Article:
For more information about Boulder Flood Relief, visit boulderfloodrelief.org.
For more information about Boulder Mudslingers, look for Boulder Mudslingers on Facebook at facebook.com/boulder.mudslingers.
For more information about the Foothills United Way flood relief fund, visit unitedwayfoothills.org/floodrelief
For more information about the cycling fundraiser for Jamestown, go to c4jtown.com.
The all-volunteer Boulder Flood Relief group formed shortly after the September floods to connect all the people who wanted to help with those who needed assistance.
The first weekend, the group sent out about 400 volunteers, said Boulder Flood Relief executive director Thomas Wells, and about 1,000 volunteers have gone out in the last month.
"We had a giant outpouring of support and people eager to volunteer right away," he said. "There were people who wanted to help and didn't know where to go. We were able to get people out in the first week."
But now, he said, numbers are dwindling. This past weekend, about 100 volunteers showed up to help over three days.
"We have a lot more projects and people requesting help than we have volunteers," Wells said.
Along with continued support, he said, the group also needs people willing to help in other communities. The group has turned its focus to Lyons and northern Colorado's Milliken, where a mobile home park was hit hard by floods.
"Some of those other communities have fewer resources and less support in general," he said. "We formed to fill some of the gaps that other relief organizations don't hit, to help people who haven't been reached or who have been left behind."
Another community volunteer group, the Boulder Mudslingers, started when people in the climbing community were looking for ways to help. Since then, said Aly Nicklas, who's one of the group's directors, about 800 people have committed to helping. Some companies are giving workers the day off during the week to volunteer, but most volunteering now happens on weekends.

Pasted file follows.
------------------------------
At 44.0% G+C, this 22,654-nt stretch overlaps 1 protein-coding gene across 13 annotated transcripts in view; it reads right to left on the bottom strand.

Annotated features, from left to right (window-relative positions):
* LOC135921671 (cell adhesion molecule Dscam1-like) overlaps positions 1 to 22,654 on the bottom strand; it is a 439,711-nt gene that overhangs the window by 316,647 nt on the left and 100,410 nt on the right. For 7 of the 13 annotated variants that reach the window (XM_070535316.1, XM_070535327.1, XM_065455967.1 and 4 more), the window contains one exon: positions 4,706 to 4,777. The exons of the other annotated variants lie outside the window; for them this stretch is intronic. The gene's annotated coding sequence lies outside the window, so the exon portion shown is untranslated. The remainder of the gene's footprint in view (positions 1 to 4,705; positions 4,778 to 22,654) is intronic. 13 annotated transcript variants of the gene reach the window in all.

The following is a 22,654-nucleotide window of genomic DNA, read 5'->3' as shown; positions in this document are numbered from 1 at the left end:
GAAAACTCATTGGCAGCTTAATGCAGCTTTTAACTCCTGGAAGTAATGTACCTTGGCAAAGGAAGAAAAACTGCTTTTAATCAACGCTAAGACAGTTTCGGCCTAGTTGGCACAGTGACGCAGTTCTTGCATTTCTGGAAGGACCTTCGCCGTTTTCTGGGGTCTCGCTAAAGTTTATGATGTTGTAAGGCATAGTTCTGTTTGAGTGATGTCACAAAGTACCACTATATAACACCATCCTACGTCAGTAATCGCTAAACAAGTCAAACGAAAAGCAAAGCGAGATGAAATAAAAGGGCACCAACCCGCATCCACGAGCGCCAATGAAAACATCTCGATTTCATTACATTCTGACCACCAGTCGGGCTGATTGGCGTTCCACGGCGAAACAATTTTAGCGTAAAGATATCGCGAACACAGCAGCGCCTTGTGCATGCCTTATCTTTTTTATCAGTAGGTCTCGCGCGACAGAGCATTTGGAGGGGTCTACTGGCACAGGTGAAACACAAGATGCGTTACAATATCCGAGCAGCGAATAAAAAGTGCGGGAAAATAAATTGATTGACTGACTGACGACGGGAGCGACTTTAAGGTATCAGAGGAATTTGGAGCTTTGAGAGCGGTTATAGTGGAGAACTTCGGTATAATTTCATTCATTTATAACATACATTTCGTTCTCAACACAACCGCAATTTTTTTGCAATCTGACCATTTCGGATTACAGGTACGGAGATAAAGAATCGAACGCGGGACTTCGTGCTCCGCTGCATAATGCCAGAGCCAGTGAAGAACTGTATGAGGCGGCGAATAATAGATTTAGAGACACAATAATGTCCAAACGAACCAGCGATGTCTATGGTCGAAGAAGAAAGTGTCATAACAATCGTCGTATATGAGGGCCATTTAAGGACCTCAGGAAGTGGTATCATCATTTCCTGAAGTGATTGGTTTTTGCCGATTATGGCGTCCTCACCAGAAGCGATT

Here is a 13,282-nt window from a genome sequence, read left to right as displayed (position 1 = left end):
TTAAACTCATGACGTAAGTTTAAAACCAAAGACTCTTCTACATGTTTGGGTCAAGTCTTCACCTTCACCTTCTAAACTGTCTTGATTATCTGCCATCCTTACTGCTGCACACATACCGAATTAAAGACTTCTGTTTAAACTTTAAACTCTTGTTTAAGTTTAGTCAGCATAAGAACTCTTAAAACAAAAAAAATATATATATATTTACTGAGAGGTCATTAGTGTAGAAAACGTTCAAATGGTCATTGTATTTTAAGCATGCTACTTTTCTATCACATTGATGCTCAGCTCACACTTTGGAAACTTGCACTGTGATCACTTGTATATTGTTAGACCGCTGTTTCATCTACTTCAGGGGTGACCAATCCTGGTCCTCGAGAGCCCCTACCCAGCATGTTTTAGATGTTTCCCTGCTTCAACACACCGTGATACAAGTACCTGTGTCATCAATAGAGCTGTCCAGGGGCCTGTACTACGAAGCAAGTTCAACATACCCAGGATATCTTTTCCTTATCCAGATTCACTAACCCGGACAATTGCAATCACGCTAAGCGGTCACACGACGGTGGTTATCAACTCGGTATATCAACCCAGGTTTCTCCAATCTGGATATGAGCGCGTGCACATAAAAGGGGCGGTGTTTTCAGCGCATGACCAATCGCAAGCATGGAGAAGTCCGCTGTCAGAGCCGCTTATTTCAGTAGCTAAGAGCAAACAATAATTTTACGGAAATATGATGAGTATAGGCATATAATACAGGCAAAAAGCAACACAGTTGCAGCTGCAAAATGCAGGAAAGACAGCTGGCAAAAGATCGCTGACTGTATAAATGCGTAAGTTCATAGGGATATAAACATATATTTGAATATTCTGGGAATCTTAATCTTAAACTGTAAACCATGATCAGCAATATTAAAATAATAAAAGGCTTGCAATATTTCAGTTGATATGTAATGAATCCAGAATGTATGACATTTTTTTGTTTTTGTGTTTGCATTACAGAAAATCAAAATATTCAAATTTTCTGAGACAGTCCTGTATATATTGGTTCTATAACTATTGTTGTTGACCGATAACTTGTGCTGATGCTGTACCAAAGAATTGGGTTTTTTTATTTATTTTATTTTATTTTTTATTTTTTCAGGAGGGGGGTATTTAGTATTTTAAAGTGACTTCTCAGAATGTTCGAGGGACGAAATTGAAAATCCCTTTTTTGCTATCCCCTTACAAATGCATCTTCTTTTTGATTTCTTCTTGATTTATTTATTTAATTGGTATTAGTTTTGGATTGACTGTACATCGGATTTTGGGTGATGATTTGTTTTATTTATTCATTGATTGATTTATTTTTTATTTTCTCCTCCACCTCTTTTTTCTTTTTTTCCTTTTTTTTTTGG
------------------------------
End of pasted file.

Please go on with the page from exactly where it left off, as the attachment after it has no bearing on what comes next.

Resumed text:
Still, she said, she's seen volunteer numbers decrease as people return to jobs and life.
"We need volunteers," she said. "It definitely feels like we're in a sprint with winter approaching. It's really easy to go back to normal life, but the biggest thing I'm trying to get across is that the impact is huge in the mountain communities. They need a lot of help. We intend to continue as long as there's need in the community."
As both groups push to keep their volunteer efforts going, fundraisers for flood victims also are ongoing.
One of the main fundraising efforts is led by Foothills United Way. Spokeswoman Heather Spencer said about $2.6 million has been raised to date for flood relief, with about $600,000 committed so far through grants. Foothills United Way is working with the Community Foundation of Boulder County and community leaders to determine the areas of greatest need in distributing money.
She said some priority areas include short-term housing and child care for those who have been displaced, along with providing assistance for long-term recovery areas in Lyons, Jamestown and Salina.
"By working together, we can see the big picture to really understand what the greatest needs are and help the most people," she said.
The Community Foundation is overseeing several funds to address specific needs, including a Lyons fund that's raised about $300,000, a fund for relief for farmers impacted by the flood and a fund to help with rebuilding Jamestown's roads, bridges and parks.
The cycling community is organizing an all-day fundraiser Saturday for the rebuild Jamestown fund. People can meet leaders in the cycling community -- including some pro road and mountain bike racers -- make a donation for Jamestown and participate in a silent auction.
"We had a huge spike in donations right after the flood, but donations are still going strong," said Community Foundation spokeswoman Gretchen Minekime.